Eco-Schools Malta focuses on food, waste reduction and appreciation of the outdoors.

The Gozo College Middle School in Malta has a long tradition in Environmental Education and in Education for Sustainable Development. Its Eco-Schools committee has been active for the past ten years and each year the students, together with their teachers, participate in various FEE programmes run by the NGO Nature Trust Malta of which LEAF (Learning About Forests), YRE (Young Reporters for the Environment), We Eat Responsibly, Litter Less Campaign, Water Explorer and related projects also linked to the Sustainable Development Goals.

 Students of the Gozo College collecting wild plants 

Students of the Gozo College collecting wild plants 

The action plan of the school focuses on responsible food consumption, waste reduction and appreciation of the outdoors. Taking a whole school approach, during the last scholastic year, the students researched and learnt about edible wild plants, went foraging and cooked various recipes using foraged leaves. Finally, they produced a recipe book on the use of wild plants to raise awareness about these freely available ingredients which are nowadays frequently considered as waste but in fact were used by the previous generations. The students also prepared herbed sea salt using the same foraged leaves and produced tangerine sugar using tangerine peel.  These were packed in clean reused glass jars and sold to visitors at school during an Open Day.

This year the committee continued on the same lines and promoted the use of the carob fruit, a resource growing naturally in the local outdoor environment – the carob being an indigenous and protected tree. The students researched about this tree and possible uses of its fruit and prepared traditional and innovative recipes using the whole of the carob pod in differenti ways. The students found out that carob powder which can be produced from the carob pod is in fact a healthier substitute for chocolate, produced it by grinding the pod finely and actually used it to make delicious cakes and drinks. During an Open Day at school visitors witnessed the launch of an informative leaflet about the carob tree including information about the tree, the various projects and programmes the school is participating in and six simple but healthy recipes using the carob products. Attendees had the opportunity to taste carob cake and carob banana smoothie prepared by the students and buy the traditional carob syrup and cake mix stored in reused jars.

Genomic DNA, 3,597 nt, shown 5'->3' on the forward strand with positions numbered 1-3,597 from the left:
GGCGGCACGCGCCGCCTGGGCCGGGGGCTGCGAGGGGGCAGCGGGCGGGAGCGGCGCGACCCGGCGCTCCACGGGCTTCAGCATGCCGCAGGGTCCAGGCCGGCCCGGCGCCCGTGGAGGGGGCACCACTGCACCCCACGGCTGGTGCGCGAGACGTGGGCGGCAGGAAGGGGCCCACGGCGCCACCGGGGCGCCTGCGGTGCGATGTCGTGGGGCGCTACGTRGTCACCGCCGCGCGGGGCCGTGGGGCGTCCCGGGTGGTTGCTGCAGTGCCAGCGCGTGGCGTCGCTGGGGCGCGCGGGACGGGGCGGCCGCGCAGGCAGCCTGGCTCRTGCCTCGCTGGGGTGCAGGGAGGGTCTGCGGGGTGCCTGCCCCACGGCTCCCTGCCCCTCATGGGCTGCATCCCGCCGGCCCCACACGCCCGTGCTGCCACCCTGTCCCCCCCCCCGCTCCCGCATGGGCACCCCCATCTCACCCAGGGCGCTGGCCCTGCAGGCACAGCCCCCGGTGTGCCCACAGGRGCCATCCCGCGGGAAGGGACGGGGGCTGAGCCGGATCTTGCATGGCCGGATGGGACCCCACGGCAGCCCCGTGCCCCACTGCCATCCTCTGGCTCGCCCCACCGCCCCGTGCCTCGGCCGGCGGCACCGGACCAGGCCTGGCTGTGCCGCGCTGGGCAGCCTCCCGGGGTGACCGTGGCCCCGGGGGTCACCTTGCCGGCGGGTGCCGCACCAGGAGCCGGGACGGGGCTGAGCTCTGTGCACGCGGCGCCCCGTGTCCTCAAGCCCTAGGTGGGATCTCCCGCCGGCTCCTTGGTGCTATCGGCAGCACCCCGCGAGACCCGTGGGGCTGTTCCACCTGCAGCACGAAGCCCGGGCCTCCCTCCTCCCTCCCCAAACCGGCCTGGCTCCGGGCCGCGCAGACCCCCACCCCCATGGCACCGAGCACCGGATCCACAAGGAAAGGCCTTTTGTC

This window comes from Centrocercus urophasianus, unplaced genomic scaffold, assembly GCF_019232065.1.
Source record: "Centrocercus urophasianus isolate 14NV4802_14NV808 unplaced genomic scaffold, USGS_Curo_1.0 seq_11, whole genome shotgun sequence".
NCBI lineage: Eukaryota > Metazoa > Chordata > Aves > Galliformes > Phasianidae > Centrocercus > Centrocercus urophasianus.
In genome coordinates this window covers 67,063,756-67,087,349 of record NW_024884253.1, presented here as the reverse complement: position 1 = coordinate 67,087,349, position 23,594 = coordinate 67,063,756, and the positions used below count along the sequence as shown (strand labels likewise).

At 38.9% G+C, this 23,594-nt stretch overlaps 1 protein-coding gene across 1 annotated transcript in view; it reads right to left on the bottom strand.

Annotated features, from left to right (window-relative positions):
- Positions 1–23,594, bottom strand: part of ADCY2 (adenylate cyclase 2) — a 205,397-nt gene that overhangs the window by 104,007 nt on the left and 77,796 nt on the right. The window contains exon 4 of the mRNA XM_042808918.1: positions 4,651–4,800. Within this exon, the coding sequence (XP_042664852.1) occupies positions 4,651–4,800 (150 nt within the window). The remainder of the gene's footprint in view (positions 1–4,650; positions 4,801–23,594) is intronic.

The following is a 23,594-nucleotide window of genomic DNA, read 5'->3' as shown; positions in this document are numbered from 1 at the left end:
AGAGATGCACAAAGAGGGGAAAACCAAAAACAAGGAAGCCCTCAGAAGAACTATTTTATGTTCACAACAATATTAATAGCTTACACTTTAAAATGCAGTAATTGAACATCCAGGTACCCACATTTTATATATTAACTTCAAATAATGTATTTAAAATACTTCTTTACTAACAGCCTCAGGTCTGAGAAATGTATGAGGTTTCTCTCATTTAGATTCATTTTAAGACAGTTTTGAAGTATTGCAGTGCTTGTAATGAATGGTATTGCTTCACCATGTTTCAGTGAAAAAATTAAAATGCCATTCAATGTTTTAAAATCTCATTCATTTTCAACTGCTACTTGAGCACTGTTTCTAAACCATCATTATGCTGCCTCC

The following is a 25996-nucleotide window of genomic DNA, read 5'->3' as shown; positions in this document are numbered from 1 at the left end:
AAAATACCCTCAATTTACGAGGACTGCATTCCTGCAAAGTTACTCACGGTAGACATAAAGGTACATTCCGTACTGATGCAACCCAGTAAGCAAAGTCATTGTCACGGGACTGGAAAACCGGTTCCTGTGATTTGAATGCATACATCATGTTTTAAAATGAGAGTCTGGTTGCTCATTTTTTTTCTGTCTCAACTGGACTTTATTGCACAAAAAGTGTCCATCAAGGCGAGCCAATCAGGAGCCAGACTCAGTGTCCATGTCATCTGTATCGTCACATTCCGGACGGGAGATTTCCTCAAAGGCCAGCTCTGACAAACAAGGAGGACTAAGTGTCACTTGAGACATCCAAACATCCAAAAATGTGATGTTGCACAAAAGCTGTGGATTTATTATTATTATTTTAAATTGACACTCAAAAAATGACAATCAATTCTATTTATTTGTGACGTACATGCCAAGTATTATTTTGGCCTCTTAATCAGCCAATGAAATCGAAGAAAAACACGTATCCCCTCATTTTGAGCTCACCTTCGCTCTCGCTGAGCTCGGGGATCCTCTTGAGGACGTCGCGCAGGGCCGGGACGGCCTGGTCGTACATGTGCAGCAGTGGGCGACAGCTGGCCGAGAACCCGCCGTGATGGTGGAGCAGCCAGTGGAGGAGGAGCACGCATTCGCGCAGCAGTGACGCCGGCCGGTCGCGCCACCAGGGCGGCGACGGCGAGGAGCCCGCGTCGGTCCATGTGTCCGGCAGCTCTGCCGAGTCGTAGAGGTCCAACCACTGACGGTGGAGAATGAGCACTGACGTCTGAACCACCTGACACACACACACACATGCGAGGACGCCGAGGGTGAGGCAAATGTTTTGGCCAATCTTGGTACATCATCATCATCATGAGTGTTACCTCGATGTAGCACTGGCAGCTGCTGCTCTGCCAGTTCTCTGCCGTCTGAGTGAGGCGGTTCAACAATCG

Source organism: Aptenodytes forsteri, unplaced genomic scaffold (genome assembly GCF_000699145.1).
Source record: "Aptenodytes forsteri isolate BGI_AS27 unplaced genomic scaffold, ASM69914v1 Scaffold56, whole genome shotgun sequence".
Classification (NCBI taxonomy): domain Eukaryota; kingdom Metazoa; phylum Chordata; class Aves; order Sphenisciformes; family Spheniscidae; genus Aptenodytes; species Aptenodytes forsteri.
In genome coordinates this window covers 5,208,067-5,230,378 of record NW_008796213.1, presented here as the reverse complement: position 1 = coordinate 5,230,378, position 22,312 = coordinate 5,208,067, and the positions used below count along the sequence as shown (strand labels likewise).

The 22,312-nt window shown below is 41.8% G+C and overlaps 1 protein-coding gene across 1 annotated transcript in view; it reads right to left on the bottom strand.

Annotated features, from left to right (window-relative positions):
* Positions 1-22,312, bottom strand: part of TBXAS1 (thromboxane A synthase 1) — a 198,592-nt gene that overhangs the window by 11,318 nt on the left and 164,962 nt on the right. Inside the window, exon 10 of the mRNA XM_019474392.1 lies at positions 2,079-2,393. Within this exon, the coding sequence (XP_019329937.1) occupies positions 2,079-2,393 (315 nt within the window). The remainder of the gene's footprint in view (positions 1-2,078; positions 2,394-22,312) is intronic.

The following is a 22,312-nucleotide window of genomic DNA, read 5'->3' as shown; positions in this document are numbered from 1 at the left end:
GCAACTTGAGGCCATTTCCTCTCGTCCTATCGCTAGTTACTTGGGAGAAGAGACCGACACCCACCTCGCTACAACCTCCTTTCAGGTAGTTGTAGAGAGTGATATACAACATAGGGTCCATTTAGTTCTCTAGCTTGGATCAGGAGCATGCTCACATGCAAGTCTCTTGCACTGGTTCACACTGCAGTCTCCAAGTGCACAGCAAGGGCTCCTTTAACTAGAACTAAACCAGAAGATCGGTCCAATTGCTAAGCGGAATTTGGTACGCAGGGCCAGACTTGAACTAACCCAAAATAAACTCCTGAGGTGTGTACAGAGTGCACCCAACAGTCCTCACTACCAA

Students presenting their work during the school's Open Day - carob syrup and carob cake

Students presenting their work during the school's Open Day - carob syrup and carob cake

These activities were integrated in various subjects across the curriculum, involved the whole school community, reached out to a lot of people through social media but also on the national TV and various radio stations and above all managed to directly link a number of the SDGs including life on land, zero hunger, sustainable cities and communities and responsible consumption and production. Moreover, in January 2018, representatives from the school were invited to the We Eat Responsibly International Forum in Prague to tell participants about this project.

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  • Story provided by the Eco-Schools Coordinator, Ramona Mercieca